'Rock star' China journalist Rui Chenggang is arrested
Last Friday, when the popular host Rui Chenggang failed to appear for his daily business programme, Economic News, some of his colleagues at China Central Television (CCTV) initially did not think anything was wrong.
CCTV staff told the BBC that Mr Rui had a habit of running late - even, on occasions, missing his own shows.
So, the hour-long daily programme started with Mr Rui's empty chair and microphone visible to viewers while his co-host took up the slack.
Surely, thought Mr Rui's colleagues, he would turn up soon. But the presenter did not.
Over the weekend it became clear that Mr Rui's no-show was far more serious than a spot of tardiness.
State media reported that Mr Rui had been abruptly detained on Friday along with a senior CCTV executive.
His arrest comes less than two months after his boss was detained on suspicion of taking bribes, and it is said that Mr Rui's arrest has to do with an ongoing crackdown on corruption in CCTV.
The government has not yet confirmed the detentions.
With millions of followers on Chinese social media, Mr Rui is one of China's highest profile TV presenters.
Now he has the notoriety of being the best known celebrity to be brought down by the ruling Communist Party's current crackdown on corruption.
He developed a reputation for brashness and cockiness that won him public attention but not always the affection of his fellow journalists.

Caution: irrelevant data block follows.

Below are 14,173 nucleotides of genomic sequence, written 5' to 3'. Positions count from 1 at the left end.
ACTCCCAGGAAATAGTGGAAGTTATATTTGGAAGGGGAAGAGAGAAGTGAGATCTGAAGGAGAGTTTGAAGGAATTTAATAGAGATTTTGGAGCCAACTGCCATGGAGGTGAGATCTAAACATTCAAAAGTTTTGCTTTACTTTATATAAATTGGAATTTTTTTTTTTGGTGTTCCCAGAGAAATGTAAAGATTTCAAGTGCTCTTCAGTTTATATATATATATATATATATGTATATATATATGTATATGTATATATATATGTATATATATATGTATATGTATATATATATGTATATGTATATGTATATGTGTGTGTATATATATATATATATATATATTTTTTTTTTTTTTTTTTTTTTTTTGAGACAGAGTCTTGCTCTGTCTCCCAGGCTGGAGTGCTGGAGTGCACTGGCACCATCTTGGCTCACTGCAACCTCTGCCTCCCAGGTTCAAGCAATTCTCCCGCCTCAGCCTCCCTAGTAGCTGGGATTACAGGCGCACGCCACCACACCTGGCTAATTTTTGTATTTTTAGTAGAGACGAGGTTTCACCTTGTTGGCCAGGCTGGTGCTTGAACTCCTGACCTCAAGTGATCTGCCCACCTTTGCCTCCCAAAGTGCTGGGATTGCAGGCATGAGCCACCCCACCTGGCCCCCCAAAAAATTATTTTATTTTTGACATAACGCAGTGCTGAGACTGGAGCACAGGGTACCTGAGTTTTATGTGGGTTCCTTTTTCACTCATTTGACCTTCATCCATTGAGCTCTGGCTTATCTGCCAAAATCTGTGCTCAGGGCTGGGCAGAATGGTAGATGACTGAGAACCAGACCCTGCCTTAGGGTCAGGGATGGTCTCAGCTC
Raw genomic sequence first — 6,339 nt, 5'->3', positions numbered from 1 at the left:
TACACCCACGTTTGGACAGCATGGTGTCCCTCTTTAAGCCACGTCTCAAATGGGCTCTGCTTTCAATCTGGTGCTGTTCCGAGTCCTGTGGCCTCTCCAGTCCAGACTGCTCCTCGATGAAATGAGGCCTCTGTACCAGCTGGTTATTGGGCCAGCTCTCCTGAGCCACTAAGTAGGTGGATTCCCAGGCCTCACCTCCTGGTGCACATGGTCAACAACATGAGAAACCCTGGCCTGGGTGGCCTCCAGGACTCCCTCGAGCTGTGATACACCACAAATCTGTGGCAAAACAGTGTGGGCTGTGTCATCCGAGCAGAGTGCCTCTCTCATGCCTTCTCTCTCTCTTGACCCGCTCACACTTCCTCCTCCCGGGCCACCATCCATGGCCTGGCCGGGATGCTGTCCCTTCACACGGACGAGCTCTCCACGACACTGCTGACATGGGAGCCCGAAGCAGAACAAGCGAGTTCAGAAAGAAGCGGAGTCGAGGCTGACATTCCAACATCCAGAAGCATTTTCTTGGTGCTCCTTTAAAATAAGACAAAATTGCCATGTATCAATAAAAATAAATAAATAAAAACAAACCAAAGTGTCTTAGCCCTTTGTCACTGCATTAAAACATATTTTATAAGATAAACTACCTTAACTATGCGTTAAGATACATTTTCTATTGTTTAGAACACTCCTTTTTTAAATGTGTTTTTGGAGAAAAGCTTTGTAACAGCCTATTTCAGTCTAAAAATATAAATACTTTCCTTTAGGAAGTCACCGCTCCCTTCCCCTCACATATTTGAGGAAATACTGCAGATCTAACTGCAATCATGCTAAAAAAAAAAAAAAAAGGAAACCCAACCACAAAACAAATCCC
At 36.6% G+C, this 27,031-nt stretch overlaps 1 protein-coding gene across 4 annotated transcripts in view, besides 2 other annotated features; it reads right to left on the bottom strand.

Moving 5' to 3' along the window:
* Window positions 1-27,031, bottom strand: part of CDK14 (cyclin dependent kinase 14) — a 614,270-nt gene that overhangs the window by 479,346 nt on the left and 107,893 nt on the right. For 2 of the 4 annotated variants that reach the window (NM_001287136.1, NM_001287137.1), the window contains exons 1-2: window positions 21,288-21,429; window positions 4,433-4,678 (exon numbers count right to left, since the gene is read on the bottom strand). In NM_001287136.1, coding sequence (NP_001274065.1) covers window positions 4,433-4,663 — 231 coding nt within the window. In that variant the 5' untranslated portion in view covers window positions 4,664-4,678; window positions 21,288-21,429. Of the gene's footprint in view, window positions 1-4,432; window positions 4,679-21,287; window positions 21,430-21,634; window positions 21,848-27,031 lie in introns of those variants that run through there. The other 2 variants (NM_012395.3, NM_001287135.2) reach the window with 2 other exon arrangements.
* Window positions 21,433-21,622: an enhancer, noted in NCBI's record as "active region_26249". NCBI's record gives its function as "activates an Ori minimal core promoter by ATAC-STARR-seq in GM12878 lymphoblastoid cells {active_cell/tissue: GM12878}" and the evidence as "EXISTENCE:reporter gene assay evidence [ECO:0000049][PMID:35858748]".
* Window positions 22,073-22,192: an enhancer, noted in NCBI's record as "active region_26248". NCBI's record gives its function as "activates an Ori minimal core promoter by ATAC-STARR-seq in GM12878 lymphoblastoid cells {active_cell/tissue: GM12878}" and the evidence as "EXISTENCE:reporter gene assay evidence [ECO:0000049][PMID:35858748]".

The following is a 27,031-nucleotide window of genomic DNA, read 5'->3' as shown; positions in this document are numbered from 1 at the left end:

Mr Rui first shot to prominence after leading a successful nationalistic campaign to get the government to remove a Starbucks coffee shop from the historic Forbidden City.
He then raised yet more eyebrows when during a press conference with Barack Obama he told the US President he could represent "all of Asia" with his question.
According to his CCTV profile, he interviewed the global elite including the former US president, Bill Clinton, and the Microsoft founder, Bill Gates.
While presenting a BBC radio documentary on the Chinese economy, it was clear that he was used to the rock star lifestyle.
Corruption is common in Chinese state media with some journalists, for example, regularly accepting payments for interviews in return for flattering coverage. A journalist like Mr Rui who has a taste for sharp suits and fast cars has inevitably led to speculation.
News of Mr Rui's detention divided public opinion.
"Brother Rui, what's going on?," posted one fan on Mr Rui's Weibo account - China's version of Twitter. "Please come back soon. I know you are clean. We trust you."
Another posted: "I'm not surprised at all. He is such a selfish, arrogant and aggressive man."